Where Have All the Plural Pants Gone?

It arrived in my Inbox this morning. "The Soft Pant."

The email claimed to be from DressBarn, but my instinctual mistrust of the denizens of the internet suggested to me it probably was porn spam. Because if there's any soft panting going on online, that's usually where it'll find ya.

But no. Further inspection revealed a strange new perspective in fashion marketing. Somewhere along the way, it seems our bum-covers have become all feisty and leg-independent-- lone wolves, toughing it out in a statement of personal destiny, rugged individualism and polyester blends.

I'd seen hints of this leghole-based libertarianism a few months ago. There was one sign in Express, and another in New York & Company, proclaiming the chic awesomeness of this or that particular "pant." I had only just mentioned it to my friend Linda, when she promptly discovered this ad in her own email...

The "tummy control pant." One pant to control them all! 

Ah, if only Frodo had enjoyed the benefits of this singular garment of belly-bulge-bracing resolve, he might have been able to finish his epic journey in the span of a standard two-hour feature film.

I admit, it has me curious just how far the ramifications of the solo "pant" go. I mean, plural pants have been a part of our language for a while now. And I don't know if I'm ready to adapt. For me, it brings up questions of consistency.

Now do we tell someone to, "Put your pant on one leg at time"?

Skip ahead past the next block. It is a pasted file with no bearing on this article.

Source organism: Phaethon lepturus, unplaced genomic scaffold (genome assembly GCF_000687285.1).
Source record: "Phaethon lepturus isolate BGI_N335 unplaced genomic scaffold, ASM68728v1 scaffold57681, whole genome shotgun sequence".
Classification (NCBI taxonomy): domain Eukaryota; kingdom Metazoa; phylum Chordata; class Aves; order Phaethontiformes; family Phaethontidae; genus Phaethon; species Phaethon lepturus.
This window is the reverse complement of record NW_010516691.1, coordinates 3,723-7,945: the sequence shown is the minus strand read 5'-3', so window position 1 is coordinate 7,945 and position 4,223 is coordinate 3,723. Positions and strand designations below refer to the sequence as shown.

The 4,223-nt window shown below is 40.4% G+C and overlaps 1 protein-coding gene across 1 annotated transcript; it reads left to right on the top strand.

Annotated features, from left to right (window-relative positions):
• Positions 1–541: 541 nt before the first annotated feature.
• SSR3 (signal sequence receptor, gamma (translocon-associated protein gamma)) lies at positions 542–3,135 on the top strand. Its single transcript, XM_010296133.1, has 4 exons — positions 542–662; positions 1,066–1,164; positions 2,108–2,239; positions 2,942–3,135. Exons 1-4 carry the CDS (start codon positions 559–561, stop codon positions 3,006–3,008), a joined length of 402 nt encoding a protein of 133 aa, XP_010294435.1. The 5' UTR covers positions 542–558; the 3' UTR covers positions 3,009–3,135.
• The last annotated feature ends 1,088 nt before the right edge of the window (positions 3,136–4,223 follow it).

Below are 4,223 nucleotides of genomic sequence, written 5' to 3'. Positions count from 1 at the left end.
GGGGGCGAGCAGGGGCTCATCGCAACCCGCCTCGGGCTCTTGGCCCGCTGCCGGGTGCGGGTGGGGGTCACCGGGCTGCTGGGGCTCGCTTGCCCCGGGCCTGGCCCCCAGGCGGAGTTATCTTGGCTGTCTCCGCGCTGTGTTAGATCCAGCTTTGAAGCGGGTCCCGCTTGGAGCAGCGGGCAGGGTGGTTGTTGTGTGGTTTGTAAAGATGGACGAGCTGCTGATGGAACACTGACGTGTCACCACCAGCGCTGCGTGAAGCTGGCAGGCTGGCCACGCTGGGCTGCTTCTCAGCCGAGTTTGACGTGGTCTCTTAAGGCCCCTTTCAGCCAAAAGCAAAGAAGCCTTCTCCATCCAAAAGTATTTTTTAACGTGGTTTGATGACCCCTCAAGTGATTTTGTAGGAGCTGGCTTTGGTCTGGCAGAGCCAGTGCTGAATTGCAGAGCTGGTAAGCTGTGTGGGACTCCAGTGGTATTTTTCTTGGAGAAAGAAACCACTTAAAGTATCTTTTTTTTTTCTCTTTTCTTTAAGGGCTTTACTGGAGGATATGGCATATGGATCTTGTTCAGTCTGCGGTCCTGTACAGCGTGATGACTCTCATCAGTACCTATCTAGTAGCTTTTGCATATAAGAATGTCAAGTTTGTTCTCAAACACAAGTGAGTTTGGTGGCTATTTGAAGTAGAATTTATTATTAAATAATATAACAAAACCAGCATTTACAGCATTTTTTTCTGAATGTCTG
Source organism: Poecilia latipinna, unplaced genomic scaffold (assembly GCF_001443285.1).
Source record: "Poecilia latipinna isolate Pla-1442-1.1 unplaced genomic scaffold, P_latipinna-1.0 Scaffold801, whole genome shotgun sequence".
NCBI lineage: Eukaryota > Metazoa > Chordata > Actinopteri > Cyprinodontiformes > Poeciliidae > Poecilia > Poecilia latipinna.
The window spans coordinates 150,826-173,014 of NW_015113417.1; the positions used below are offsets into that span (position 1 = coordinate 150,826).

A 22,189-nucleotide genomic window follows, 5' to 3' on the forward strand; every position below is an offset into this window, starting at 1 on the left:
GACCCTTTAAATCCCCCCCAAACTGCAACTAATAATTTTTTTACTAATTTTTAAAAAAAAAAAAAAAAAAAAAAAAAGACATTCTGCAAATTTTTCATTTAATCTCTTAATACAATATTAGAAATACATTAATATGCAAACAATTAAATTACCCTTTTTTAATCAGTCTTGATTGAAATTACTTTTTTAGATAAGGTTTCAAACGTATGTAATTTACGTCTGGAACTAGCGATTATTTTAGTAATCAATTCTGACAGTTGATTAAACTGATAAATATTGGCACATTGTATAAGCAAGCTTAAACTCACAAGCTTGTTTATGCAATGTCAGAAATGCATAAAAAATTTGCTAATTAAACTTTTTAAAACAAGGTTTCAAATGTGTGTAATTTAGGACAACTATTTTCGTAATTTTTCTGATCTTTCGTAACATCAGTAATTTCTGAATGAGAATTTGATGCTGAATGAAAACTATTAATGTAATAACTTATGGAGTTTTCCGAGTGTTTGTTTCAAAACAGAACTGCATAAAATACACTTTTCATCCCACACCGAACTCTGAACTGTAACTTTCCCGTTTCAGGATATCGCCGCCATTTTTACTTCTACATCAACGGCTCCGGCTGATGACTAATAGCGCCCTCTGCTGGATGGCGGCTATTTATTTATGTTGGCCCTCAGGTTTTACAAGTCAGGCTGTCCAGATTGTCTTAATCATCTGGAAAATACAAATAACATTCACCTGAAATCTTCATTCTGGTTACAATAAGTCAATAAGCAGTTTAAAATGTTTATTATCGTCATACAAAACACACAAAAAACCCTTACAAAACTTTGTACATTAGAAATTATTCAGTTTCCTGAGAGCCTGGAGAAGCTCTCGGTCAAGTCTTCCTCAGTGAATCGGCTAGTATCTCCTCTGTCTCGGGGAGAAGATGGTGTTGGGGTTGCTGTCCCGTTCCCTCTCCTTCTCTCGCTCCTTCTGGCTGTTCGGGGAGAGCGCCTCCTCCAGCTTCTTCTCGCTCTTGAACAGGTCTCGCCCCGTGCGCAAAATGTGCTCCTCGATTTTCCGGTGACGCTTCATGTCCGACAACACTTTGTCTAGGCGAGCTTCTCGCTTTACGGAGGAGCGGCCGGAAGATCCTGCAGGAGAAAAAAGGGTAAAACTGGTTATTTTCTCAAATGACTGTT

Do we talk about who "wears the pant in the family"?

After a big meal at the SuperPanda buffet, do we lean back in our chairs and exclaim, "My pant is too tight!"?

For my British friends, in a moment of dismay, are we required to exclaim, "Oh, pant!"

And if a film really sucks, must we proclaim, "That movie was pant!"

Also, I want to know if this applies to synonyms for the two-legged garments. Will we soon be up to our navels in "trouser"? On the weekend, will we slip into our favorite pair of "jean"? Do we now go to the meeting in one fashionable "slack"?

Is this some insidious ploy by the shirt and sweater marketing associations, who've secretly felt bitter all these years for having two sleeves yet being referred to as one piece of clothing, forcing them into being united for a single cause? Is this some sly chance to urge conformity among the soft cloth funnel wearing masses?

I want to know.

In the meantime, I glance suspiciously at the "headphone" on my desk and wonder. And wait.


Unknown said...

I've seen this trend and wondered about it as well.

It disturbs me somehow. You wouldn't catch me wearing a pant, I'm a blue jeans sort of girl. But do I now have to be a blue jean sort of girl? Wearing a jean doesn't sound right at all.

pinoy said...

I watch mad men tv series and see many tricks from advertisers in campaigning promoting a product